California Public Pension Bombs Grow Ever Larger as Funds Post Uninspired Returns


Just what Californians needed to hear (via the Los Angeles Times):

If you don't understand this image, you might be a public employee.

The nation's two biggest public pension funds reported meager returns for the last fiscal year, raising the prospects that state and local governments and school districts may have to contribute more toward their workers' retirements.

The California Public Employees' Retirement System [CalPERS] posted a 1% return on its investments for the fiscal year that ended June 30. The smaller California State Teachers' Retirement System reported a 1.8% annual return.

CalPERS needs a 7.5 percent average return in order cover its pension commitments for its members. State and local governments must make up any difference, so devastated budgets will be devastated further. (I have had arguments with retired California public employees who do not grasp/utterly refuse to accept this detail and incorrectly believe their pensions are not a current taxpayer burden. It's akin to trying to argue with retirees who refuse to recognize they're drawing more from Social Security than they ever put in.)

The latest awful pension news adds more steam to the speculation about which cities will be the next to file for bankruptcy. On Saturday, the San Francisco Chronicle noted eight cities that have warned the bond market they are facing significant financial hardships. The watchdog crew over at the Orange County Register have looked at financial reserves of cities in their county and put Stanton on the watch list.

In San Bernardino, City Council is delaying its declaration of fiscal emergency in order to try to actually figure out what happened before filing for bankruptcy. Via The Sun (San Bernardino):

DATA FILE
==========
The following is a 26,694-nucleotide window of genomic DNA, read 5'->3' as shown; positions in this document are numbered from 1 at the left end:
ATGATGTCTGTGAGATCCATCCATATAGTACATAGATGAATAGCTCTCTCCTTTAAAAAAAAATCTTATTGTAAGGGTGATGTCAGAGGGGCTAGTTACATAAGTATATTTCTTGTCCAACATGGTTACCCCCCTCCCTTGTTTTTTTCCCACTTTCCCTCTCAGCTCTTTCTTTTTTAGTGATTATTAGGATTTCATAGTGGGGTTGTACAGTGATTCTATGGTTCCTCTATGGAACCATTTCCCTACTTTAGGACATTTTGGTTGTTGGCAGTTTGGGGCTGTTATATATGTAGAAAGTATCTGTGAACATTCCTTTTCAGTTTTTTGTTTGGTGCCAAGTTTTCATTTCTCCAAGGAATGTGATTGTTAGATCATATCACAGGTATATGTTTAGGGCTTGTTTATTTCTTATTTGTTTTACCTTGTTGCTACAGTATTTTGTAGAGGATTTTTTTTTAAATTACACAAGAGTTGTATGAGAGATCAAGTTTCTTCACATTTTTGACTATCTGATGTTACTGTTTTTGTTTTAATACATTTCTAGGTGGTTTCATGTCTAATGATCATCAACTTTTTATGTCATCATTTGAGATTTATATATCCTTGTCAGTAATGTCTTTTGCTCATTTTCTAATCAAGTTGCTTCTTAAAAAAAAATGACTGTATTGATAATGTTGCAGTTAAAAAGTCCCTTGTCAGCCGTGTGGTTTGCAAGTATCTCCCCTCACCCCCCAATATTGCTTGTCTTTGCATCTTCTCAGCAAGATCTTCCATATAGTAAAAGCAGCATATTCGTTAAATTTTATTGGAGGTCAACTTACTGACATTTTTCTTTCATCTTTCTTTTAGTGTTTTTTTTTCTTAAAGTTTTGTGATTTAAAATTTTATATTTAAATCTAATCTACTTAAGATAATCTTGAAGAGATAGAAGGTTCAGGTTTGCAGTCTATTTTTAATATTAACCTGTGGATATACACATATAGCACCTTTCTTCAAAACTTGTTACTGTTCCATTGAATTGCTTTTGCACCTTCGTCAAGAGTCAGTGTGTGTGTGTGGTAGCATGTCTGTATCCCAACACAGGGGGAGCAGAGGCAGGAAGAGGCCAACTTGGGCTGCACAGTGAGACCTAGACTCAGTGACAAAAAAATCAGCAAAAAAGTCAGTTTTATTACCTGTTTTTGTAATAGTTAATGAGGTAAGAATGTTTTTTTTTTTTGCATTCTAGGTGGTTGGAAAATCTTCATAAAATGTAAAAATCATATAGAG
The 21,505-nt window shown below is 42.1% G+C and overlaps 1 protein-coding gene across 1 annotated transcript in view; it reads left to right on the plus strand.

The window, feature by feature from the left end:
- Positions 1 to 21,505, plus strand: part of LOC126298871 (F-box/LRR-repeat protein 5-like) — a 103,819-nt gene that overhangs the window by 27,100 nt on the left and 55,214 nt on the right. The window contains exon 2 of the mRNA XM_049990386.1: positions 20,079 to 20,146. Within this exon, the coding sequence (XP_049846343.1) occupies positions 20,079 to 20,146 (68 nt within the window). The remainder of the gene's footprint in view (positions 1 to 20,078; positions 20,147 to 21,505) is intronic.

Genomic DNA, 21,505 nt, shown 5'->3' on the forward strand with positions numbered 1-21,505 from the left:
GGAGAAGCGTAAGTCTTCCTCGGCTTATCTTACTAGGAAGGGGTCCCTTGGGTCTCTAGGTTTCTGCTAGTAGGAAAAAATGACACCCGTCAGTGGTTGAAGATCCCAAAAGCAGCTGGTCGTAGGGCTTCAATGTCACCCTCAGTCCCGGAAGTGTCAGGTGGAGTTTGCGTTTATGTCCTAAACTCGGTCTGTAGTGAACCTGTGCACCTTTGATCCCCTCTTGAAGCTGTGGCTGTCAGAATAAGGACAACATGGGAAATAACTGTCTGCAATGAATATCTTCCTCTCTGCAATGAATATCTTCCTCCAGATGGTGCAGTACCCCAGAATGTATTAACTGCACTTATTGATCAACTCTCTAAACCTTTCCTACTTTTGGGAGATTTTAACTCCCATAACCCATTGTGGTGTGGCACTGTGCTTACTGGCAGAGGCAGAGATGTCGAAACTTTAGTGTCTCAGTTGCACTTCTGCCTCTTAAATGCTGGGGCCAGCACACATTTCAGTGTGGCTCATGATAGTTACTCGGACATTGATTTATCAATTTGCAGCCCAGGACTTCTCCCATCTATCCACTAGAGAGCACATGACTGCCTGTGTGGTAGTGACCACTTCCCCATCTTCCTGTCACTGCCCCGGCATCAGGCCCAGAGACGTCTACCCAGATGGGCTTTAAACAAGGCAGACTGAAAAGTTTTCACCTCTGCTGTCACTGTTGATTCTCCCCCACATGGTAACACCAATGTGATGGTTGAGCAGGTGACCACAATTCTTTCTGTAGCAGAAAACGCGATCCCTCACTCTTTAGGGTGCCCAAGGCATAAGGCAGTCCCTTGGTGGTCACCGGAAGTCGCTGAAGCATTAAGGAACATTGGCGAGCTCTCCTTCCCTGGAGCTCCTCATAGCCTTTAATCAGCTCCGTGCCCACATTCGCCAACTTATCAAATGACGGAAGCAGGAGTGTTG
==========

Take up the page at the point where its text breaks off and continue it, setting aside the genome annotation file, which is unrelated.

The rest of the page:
City Attorney James F. Penman said at last week's meeting that 13 of 16 years of budget documents were falsified, then declined to elaborate. Monday, within council chambers again, he and other officials explained what they think happened.

Money was habitually borrowed from restricted funds — areas of the budget that legally can be used only for certain purposes — to meet payroll and other expenses during months when cash was short, then repaid as the revenues flowed in later in the year, Finance Director Jason Simpson said.

At some point, Simpson indicated, those internal loans could not be repaid within a fiscal year.

Under questioning from Councilwoman Wendy McCammack, Simpson — who, like Interim City Manager Andrea Travis-Miller, has only been in office several months — said other cities do not do such borrowing and that there was no indication of this borrowing in the budget or other documents given to the council.

McCammack said she repeatedly asked officials what the balance was in those restricted funds and wasn't answered.

Penman made the case more explicitly.

"State of California law prohibits cities from engaging in deficit spending. You, the council, were engaging in deficit spending … and the budget did not show that," he said. "You, without knowing it, were acting on false information, misleading information. In my definition, if you have a document that contains false information, misleading information, you have a false document."